Women have fought for change for centuries: at home, in workplaces, in cities, towns and villages. Some of their stories are well known. Many are not. The role of the places and spaces where women have campaigned are also often overlooked. This is important because places matter: they can enable or constrain protest; they can represent political and people power; and they are sites where power is contested.
In this talk, Sarah will share some of the stories of women activists collected through Remembering Resistance, a programme of research, events and collaborations which examines the relationships between protest, power and place in women's activism. These stories reveal that when women mobilise, they can change what places mean, how they're experienced and how they're used, but also illustrate how places can change people – their identities, interests and commitments; and how together, over time, those processes have the potential to bring about real political and social change.
Dr Sarah Marsden is a Senior Lecturer in the Handa Centre for the Study of Terrorism and Political Violence at the University of St Andrews. She joined St Andrews in 2021 after five years at the Department of Politics, Philosophy and Religion at Lancaster University.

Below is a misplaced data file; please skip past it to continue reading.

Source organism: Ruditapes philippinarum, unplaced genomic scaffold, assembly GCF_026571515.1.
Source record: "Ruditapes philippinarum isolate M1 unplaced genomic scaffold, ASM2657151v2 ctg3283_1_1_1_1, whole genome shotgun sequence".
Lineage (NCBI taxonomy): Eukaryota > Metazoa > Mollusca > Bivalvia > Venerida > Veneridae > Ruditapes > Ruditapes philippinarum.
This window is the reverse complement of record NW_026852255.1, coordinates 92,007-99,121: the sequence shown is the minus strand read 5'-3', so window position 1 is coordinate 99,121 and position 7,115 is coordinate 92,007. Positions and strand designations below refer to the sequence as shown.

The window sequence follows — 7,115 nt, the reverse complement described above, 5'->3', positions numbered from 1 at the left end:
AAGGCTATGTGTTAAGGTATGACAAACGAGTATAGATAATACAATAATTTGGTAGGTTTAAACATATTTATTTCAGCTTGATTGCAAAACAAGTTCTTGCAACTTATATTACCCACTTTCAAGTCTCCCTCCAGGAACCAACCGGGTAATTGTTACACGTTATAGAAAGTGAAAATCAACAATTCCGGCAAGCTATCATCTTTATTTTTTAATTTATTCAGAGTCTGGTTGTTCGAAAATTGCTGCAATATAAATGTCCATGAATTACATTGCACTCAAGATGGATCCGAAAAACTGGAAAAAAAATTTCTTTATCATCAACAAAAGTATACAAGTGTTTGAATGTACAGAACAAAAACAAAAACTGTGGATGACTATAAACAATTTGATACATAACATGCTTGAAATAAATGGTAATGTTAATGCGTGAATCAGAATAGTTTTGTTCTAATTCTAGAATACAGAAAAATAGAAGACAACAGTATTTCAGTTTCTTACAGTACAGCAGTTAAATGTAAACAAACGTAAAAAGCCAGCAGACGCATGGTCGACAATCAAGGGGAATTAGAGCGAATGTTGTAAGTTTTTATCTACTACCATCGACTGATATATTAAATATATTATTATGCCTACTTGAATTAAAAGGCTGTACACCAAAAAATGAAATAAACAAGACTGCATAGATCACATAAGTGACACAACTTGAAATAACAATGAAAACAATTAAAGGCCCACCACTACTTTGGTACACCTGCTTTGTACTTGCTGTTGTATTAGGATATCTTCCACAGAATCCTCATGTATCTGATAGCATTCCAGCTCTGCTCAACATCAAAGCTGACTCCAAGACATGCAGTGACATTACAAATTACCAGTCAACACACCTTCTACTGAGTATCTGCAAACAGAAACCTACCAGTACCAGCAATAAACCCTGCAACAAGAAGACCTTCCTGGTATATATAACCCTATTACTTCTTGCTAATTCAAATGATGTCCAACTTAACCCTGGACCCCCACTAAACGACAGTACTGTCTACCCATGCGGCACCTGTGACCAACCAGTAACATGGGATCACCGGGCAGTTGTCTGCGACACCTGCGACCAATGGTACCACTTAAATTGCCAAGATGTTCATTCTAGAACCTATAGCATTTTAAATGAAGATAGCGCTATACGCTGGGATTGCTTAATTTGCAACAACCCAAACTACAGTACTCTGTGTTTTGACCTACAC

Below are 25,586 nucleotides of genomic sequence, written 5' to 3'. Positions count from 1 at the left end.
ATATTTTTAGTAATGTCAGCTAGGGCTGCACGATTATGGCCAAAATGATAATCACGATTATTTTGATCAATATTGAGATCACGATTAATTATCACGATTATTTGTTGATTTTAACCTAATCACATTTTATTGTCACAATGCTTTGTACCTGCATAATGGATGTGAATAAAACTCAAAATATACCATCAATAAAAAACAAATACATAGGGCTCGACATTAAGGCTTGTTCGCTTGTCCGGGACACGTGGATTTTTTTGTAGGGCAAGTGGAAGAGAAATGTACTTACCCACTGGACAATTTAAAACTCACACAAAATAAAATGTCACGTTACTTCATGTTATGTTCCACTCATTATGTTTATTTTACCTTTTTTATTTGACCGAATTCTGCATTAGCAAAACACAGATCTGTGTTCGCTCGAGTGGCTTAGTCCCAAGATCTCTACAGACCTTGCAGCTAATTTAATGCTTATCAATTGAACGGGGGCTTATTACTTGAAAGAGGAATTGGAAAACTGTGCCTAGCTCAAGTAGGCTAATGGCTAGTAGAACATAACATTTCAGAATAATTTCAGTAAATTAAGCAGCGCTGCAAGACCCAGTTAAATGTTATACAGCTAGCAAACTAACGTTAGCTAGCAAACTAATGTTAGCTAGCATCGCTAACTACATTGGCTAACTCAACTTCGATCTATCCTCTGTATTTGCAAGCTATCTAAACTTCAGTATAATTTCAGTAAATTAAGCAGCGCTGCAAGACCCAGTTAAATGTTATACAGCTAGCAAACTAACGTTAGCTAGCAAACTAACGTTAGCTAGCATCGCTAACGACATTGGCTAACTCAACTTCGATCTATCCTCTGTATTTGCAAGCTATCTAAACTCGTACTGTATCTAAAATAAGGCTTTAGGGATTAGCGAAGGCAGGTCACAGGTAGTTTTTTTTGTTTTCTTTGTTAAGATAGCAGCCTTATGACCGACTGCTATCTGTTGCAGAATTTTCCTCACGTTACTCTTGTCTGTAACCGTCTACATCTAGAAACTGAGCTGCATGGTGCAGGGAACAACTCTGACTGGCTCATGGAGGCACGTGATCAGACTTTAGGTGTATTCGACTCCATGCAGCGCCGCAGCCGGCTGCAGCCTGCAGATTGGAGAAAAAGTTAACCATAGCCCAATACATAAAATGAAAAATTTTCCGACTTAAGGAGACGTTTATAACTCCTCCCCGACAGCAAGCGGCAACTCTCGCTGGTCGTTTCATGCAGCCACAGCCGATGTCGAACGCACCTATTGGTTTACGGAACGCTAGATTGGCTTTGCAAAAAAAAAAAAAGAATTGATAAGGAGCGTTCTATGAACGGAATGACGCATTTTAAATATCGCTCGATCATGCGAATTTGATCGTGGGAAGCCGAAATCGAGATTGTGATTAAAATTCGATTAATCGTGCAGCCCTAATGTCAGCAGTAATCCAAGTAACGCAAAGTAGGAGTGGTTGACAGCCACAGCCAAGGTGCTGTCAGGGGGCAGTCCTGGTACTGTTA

Her work looks at the process and impact of different kinds of political contention, from transnational social movements to violent militant networks, grassroots activists, and those practicing everyday forms of resistance. Her current research includes a body of work on political violence through the Centre for Research and Evidence on Security Threats with a focus on counter-extremism, and Remembering Resistance, a programme of research that looks at the relationships between protest, power, and place to shed new light on the historical and spatial dynamics of women's activism.
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